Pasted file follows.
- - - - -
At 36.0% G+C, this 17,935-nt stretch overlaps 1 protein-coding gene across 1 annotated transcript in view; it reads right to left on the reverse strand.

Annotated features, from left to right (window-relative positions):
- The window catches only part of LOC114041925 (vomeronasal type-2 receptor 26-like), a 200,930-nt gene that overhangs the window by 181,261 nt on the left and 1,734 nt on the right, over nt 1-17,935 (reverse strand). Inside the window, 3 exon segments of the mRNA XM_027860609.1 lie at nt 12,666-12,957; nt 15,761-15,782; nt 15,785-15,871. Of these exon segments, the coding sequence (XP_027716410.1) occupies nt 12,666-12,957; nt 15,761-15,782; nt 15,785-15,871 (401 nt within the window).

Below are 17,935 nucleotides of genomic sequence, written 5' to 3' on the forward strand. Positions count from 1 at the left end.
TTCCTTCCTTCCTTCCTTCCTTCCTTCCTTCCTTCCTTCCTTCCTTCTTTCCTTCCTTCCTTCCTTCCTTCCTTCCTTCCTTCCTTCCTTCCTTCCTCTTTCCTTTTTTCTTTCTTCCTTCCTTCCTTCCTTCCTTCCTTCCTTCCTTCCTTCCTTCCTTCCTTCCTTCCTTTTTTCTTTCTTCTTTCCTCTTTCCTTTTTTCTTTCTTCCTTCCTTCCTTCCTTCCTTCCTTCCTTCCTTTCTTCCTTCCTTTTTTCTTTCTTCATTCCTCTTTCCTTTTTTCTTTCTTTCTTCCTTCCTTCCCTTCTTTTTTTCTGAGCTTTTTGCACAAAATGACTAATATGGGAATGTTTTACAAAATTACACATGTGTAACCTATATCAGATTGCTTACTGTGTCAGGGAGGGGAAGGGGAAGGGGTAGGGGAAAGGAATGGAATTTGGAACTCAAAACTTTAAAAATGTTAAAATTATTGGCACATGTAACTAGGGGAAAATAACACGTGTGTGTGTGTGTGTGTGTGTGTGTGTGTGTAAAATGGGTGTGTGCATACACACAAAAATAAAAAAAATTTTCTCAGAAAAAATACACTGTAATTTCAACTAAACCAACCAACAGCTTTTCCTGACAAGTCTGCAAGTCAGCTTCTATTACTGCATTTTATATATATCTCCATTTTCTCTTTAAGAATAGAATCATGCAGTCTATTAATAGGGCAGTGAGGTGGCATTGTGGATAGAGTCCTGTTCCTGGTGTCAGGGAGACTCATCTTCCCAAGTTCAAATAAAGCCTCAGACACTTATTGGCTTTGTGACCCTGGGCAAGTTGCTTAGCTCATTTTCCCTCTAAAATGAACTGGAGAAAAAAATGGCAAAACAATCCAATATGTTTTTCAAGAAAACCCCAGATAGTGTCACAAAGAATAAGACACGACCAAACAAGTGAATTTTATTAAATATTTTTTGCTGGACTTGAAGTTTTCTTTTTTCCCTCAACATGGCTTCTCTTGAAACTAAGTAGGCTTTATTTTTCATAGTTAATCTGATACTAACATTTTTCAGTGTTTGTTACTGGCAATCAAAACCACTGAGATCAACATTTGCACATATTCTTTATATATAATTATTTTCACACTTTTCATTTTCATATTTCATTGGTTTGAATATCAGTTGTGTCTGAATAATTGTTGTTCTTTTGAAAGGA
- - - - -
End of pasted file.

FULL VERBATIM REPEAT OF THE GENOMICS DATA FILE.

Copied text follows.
At 36.0% G+C, this 17,935-nt stretch overlaps 1 protein-coding gene across 1 annotated transcript in view; it reads right to left on the reverse strand.

Annotated features, from left to right (window-relative positions):
- The window catches only part of LOC114041925 (vomeronasal type-2 receptor 26-like), a 200,930-nt gene that overhangs the window by 181,261 nt on the left and 1,734 nt on the right, over nt 1-17,935 (reverse strand). Inside the window, 3 exon segments of the mRNA XM_027860609.1 lie at nt 12,666-12,957; nt 15,761-15,782; nt 15,785-15,871. Of these exon segments, the coding sequence (XP_027716410.1) occupies nt 12,666-12,957; nt 15,761-15,782; nt 15,785-15,871 (401 nt within the window).

Below are 17,935 nucleotides of genomic sequence, written 5' to 3' on the forward strand. Positions count from 1 at the left end.
TTCCTTCCTTCCTTCCTTCCTTCCTTCCTTCCTTCCTTCCTTCCTTCTTTCCTTCCTTCCTTCCTTCCTTCCTTCCTTCCTTCCTTCCTTCCTTCCTCTTTCCTTTTTTCTTTCTTCCTTCCTTCCTTCCTTCCTTCCTTCCTTCCTTCCTTCCTTCCTTCCTTCCTTCCTTTTTTCTTTCTTCTTTCCTCTTTCCTTTTTTCTTTCTTCCTTCCTTCCTTCCTTCCTTCCTTCCTTCCTTTCTTCCTTCCTTTTTTCTTTCTTCATTCCTCTTTCCTTTTTTCTTTCTTTCTTCCTTCCTTCCCTTCTTTTTTTCTGAGCTTTTTGCACAAAATGACTAATATGGGAATGTTTTACAAAATTACACATGTGTAACCTATATCAGATTGCTTACTGTGTCAGGGAGGGGAAGGGGAAGGGGTAGGGGAAAGGAATGGAATTTGGAACTCAAAACTTTAAAAATGTTAAAATTATTGGCACATGTAACTAGGGGAAAATAACACGTGTGTGTGTGTGTGTGTGTGTGTGTGTGTGTAAAATGGGTGTGTGCATACACACAAAAATAAAAAAAATTTTCTCAGAAAAAATACACTGTAATTTCAACTAAACCAACCAACAGCTTTTCCTGACAAGTCTGCAAGTCAGCTTCTATTACTGCATTTTATATATATCTCCATTTTCTCTTTAAGAATAGAATCATGCAGTCTATTAATAGGGCAGTGAGGTGGCATTGTGGATAGAGTCCTGTTCCTGGTGTCAGGGAGACTCATCTTCCCAAGTTCAAATAAAGCCTCAGACACTTATTGGCTTTGTGACCCTGGGCAAGTTGCTTAGCTCATTTTCCCTCTAAAATGAACTGGAGAAAAAAATGGCAAAACAATCCAATATGTTTTTCAAGAAAACCCCAGATAGTGTCACAAAGAATAAGACACGACCAAACAAGTGAATTTTATTAAATATTTTTTGCTGGACTTGAAGTTTTCTTTTTTCCCTCAACATGGCTTCTCTTGAAACTAAGTAGGCTTTATTTTTCATAGTTAATCTGATACTAACATTTTTCAGTGTTTGTTACTGGCAATCAAAACCACTGAGATCAACATTTGCACATATTCTTTATATATAATTATTTTCACACTTTTCATTTTCATATTTCATTGGTTTGAATATCAGTTGTGTCTGAATAATTGTTGTTCTTTTGAAAGGA